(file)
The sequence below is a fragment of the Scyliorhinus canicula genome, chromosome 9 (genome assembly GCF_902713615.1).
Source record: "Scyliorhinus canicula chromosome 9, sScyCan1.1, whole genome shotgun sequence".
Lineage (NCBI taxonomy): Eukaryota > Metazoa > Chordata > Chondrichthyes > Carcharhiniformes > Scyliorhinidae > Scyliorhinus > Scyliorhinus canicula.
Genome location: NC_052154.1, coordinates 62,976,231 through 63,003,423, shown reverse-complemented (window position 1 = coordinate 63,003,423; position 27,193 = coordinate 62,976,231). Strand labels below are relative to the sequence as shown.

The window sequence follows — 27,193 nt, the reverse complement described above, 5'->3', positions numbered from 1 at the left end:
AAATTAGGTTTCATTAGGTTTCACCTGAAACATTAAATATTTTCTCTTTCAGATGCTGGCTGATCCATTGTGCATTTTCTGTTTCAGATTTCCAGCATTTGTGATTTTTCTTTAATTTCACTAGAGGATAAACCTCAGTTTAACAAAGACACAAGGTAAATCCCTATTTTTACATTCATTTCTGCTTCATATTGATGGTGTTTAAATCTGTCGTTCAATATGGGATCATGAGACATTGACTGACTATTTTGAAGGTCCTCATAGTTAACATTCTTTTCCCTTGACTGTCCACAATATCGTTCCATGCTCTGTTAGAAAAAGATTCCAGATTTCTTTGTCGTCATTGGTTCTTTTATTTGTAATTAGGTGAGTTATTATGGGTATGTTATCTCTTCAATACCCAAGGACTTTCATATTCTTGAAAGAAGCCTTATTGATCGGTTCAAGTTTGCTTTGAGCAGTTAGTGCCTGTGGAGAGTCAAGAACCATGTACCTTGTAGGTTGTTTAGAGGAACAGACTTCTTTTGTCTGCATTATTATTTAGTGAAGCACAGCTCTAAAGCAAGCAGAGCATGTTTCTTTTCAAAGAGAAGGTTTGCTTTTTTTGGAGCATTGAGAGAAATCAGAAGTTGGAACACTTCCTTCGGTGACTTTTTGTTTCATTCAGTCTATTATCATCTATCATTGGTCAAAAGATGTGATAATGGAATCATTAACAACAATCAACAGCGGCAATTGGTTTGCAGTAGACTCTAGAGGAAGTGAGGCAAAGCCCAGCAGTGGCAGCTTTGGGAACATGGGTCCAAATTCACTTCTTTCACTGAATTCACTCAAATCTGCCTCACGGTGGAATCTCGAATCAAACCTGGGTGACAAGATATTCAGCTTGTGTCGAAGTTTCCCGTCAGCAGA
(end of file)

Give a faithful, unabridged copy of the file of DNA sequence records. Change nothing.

The sequence below is a fragment of the Scyliorhinus canicula genome, chromosome 9 (genome assembly GCF_902713615.1).
Source record: "Scyliorhinus canicula chromosome 9, sScyCan1.1, whole genome shotgun sequence".
Lineage (NCBI taxonomy): Eukaryota > Metazoa > Chordata > Chondrichthyes > Carcharhiniformes > Scyliorhinidae > Scyliorhinus > Scyliorhinus canicula.
Genome location: NC_052154.1, coordinates 62,976,231 through 63,003,423, shown reverse-complemented (window position 1 = coordinate 63,003,423; position 27,193 = coordinate 62,976,231). Strand labels below are relative to the sequence as shown.

The window sequence follows — 27,193 nt, the reverse complement described above, 5'->3', positions numbered from 1 at the left end:
AAATTAGGTTTCATTAGGTTTCACCTGAAACATTAAATATTTTCTCTTTCAGATGCTGGCTGATCCATTGTGCATTTTCTGTTTCAGATTTCCAGCATTTGTGATTTTTCTTTAATTTCACTAGAGGATAAACCTCAGTTTAACAAAGACACAAGGTAAATCCCTATTTTTACATTCATTTCTGCTTCATATTGATGGTGTTTAAATCTGTCGTTCAATATGGGATCATGAGACATTGACTGACTATTTTGAAGGTCCTCATAGTTAACATTCTTTTCCCTTGACTGTCCACAATATCGTTCCATGCTCTGTTAGAAAAAGATTCCAGATTTCTTTGTCGTCATTGGTTCTTTTATTTGTAATTAGGTGAGTTATTATGGGTATGTTATCTCTTCAATACCCAAGGACTTTCATATTCTTGAAAGAAGCCTTATTGATCGGTTCAAGTTTGCTTTGAGCAGTTAGTGCCTGTGGAGAGTCAAGAACCATGTACCTTGTAGGTTGTTTAGAGGAACAGACTTCTTTTGTCTGCATTATTATTTAGTGAAGCACAGCTCTAAAGCAAGCAGAGCATGTTTCTTTTCAAAGAGAAGGTTTGCTTTTTTTGGAGCATTGAGAGAAATCAGAAGTTGGAACACTTCCTTCGGTGACTTTTTGTTTCATTCAGTCTATTATCATCTATCATTGGTCAAAAGATGTGATAATGGAATCATTAACAACAATCAACAGCGGCAATTGGTTTGCAGTAGACTCTAGAGGAAGTGAGGCAAAGCCCAGCAGTGGCAGCTTTGGGAACATGGGTCCAAATTCACTTCTTTCACTGAATTCACTCAAATCTGCCTCACGGTGGAATCTCGAATCAAACCTGGGTGACAAGATATTCAGCTTGTGTCGAAGTTTCCCGTCAGCAGA